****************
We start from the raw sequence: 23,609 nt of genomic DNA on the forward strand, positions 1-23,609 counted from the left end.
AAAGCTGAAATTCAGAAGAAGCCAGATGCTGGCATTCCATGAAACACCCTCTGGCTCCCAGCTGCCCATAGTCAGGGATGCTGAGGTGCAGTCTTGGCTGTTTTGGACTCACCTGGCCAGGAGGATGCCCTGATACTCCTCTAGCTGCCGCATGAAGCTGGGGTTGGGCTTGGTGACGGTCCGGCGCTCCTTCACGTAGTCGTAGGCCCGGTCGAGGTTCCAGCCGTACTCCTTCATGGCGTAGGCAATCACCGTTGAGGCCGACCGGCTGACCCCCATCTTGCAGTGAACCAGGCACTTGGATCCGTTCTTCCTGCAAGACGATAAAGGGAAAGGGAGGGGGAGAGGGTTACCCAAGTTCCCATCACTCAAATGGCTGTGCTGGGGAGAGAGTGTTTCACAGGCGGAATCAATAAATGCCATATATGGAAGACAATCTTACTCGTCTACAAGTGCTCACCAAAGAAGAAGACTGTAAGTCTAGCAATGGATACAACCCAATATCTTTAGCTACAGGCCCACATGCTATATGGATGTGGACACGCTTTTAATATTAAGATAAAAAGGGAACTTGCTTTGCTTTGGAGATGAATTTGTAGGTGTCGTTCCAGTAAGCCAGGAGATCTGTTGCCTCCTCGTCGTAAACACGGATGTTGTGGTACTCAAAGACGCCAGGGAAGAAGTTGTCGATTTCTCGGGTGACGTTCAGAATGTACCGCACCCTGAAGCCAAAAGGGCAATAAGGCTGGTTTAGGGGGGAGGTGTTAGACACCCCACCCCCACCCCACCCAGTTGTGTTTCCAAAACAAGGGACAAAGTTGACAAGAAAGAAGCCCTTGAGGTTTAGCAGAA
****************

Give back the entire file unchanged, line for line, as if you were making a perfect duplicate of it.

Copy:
We start from the raw sequence: 23,609 nt of genomic DNA on the forward strand, positions 1-23,609 counted from the left end.
AAAGCTGAAATTCAGAAGAAGCCAGATGCTGGCATTCCATGAAACACCCTCTGGCTCCCAGCTGCCCATAGTCAGGGATGCTGAGGTGCAGTCTTGGCTGTTTTGGACTCACCTGGCCAGGAGGATGCCCTGATACTCCTCTAGCTGCCGCATGAAGCTGGGGTTGGGCTTGGTGACGGTCCGGCGCTCCTTCACGTAGTCGTAGGCCCGGTCGAGGTTCCAGCCGTACTCCTTCATGGCGTAGGCAATCACCGTTGAGGCCGACCGGCTGACCCCCATCTTGCAGTGAACCAGGCACTTGGATCCGTTCTTCCTGCAAGACGATAAAGGGAAAGGGAGGGGGAGAGGGTTACCCAAGTTCCCATCACTCAAATGGCTGTGCTGGGGAGAGAGTGTTTCACAGGCGGAATCAATAAATGCCATATATGGAAGACAATCTTACTCGTCTACAAGTGCTCACCAAAGAAGAAGACTGTAAGTCTAGCAATGGATACAACCCAATATCTTTAGCTACAGGCCCACATGCTATATGGATGTGGACACGCTTTTAATATTAAGATAAAAAGGGAACTTGCTTTGCTTTGGAGATGAATTTGTAGGTGTCGTTCCAGTAAGCCAGGAGATCTGTTGCCTCCTCGTCGTAAACACGGATGTTGTGGTACTCAAAGACGCCAGGGAAGAAGTTGTCGATTTCTCGGGTGACGTTCAGAATGTACCGCACCCTGAAGCCAAAAGGGCAATAAGGCTGGTTTAGGGGGGAGGTGTTAGACACCCCACCCCCACCCCACCCAGTTGTGTTTCCAAAACAAGGGACAAAGTTGACAAGAAAGAAGCCCTTGAGGTTTAGCAGAA